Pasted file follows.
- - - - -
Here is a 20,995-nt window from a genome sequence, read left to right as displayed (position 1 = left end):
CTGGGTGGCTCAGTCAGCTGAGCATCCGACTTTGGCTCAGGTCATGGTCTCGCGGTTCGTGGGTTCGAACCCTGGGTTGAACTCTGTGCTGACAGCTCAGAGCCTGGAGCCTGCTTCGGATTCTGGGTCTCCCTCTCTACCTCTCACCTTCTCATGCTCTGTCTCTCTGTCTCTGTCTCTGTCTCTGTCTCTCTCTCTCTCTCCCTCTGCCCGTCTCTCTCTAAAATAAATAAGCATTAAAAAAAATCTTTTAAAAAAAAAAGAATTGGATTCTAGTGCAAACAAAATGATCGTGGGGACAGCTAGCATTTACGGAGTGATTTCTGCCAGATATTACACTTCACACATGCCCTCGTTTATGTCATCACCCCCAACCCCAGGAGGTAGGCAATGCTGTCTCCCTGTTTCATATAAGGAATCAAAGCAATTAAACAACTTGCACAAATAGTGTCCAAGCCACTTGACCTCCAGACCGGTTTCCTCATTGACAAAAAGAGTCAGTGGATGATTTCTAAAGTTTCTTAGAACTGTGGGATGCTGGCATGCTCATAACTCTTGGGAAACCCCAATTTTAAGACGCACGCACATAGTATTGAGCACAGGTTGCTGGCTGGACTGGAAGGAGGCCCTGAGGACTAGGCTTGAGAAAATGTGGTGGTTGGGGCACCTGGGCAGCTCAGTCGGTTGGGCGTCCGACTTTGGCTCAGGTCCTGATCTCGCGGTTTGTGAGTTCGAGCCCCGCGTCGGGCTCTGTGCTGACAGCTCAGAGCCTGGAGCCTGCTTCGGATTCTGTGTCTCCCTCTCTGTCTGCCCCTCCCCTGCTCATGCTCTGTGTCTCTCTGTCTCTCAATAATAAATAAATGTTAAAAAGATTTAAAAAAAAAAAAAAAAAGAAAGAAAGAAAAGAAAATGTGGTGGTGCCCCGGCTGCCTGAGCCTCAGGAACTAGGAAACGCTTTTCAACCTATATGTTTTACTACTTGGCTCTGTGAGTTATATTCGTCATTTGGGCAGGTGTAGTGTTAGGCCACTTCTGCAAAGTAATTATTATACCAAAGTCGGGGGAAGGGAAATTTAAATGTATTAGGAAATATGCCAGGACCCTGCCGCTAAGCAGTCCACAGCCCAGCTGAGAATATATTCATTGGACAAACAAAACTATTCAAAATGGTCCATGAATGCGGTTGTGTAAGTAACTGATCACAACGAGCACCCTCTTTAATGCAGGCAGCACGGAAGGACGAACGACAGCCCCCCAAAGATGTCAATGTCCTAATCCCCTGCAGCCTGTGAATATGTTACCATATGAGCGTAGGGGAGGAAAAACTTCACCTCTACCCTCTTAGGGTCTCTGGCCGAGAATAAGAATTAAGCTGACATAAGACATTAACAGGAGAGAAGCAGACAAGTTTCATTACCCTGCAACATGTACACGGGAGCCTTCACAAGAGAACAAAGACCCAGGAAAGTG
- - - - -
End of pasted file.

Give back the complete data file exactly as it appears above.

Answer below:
Here is a 20,995-nt window from a genome sequence, read left to right as displayed (position 1 = left end):
CTGGGTGGCTCAGTCAGCTGAGCATCCGACTTTGGCTCAGGTCATGGTCTCGCGGTTCGTGGGTTCGAACCCTGGGTTGAACTCTGTGCTGACAGCTCAGAGCCTGGAGCCTGCTTCGGATTCTGGGTCTCCCTCTCTACCTCTCACCTTCTCATGCTCTGTCTCTCTGTCTCTGTCTCTGTCTCTGTCTCTCTCTCTCTCTCCCTCTGCCCGTCTCTCTCTAAAATAAATAAGCATTAAAAAAAATCTTTTAAAAAAAAAAGAATTGGATTCTAGTGCAAACAAAATGATCGTGGGGACAGCTAGCATTTACGGAGTGATTTCTGCCAGATATTACACTTCACACATGCCCTCGTTTATGTCATCACCCCCAACCCCAGGAGGTAGGCAATGCTGTCTCCCTGTTTCATATAAGGAATCAAAGCAATTAAACAACTTGCACAAATAGTGTCCAAGCCACTTGACCTCCAGACCGGTTTCCTCATTGACAAAAAGAGTCAGTGGATGATTTCTAAAGTTTCTTAGAACTGTGGGATGCTGGCATGCTCATAACTCTTGGGAAACCCCAATTTTAAGACGCACGCACATAGTATTGAGCACAGGTTGCTGGCTGGACTGGAAGGAGGCCCTGAGGACTAGGCTTGAGAAAATGTGGTGGTTGGGGCACCTGGGCAGCTCAGTCGGTTGGGCGTCCGACTTTGGCTCAGGTCCTGATCTCGCGGTTTGTGAGTTCGAGCCCCGCGTCGGGCTCTGTGCTGACAGCTCAGAGCCTGGAGCCTGCTTCGGATTCTGTGTCTCCCTCTCTGTCTGCCCCTCCCCTGCTCATGCTCTGTGTCTCTCTGTCTCTCAATAATAAATAAATGTTAAAAAGATTTAAAAAAAAAAAAAAAAAGAAAGAAAGAAAAGAAAATGTGGTGGTGCCCCGGCTGCCTGAGCCTCAGGAACTAGGAAACGCTTTTCAACCTATATGTTTTACTACTTGGCTCTGTGAGTTATATTCGTCATTTGGGCAGGTGTAGTGTTAGGCCACTTCTGCAAAGTAATTATTATACCAAAGTCGGGGGAAGGGAAATTTAAATGTATTAGGAAATATGCCAGGACCCTGCCGCTAAGCAGTCCACAGCCCAGCTGAGAATATATTCATTGGACAAACAAAACTATTCAAAATGGTCCATGAATGCGGTTGTGTAAGTAACTGATCACAACGAGCACCCTCTTTAATGCAGGCAGCACGGAAGGACGAACGACAGCCCCCCAAAGATGTCAATGTCCTAATCCCCTGCAGCCTGTGAATATGTTACCATATGAGCGTAGGGGAGGAAAAACTTCACCTCTACCCTCTTAGGGTCTCTGGCCGAGAATAAGAATTAAGCTGACATAAGACATTAACAGGAGAGAAGCAGACAAGTTTCATTACCCTGCAACATGTACACGGGAGCCTTCACAAGAGAACAAAGACCCAGGAAAGTG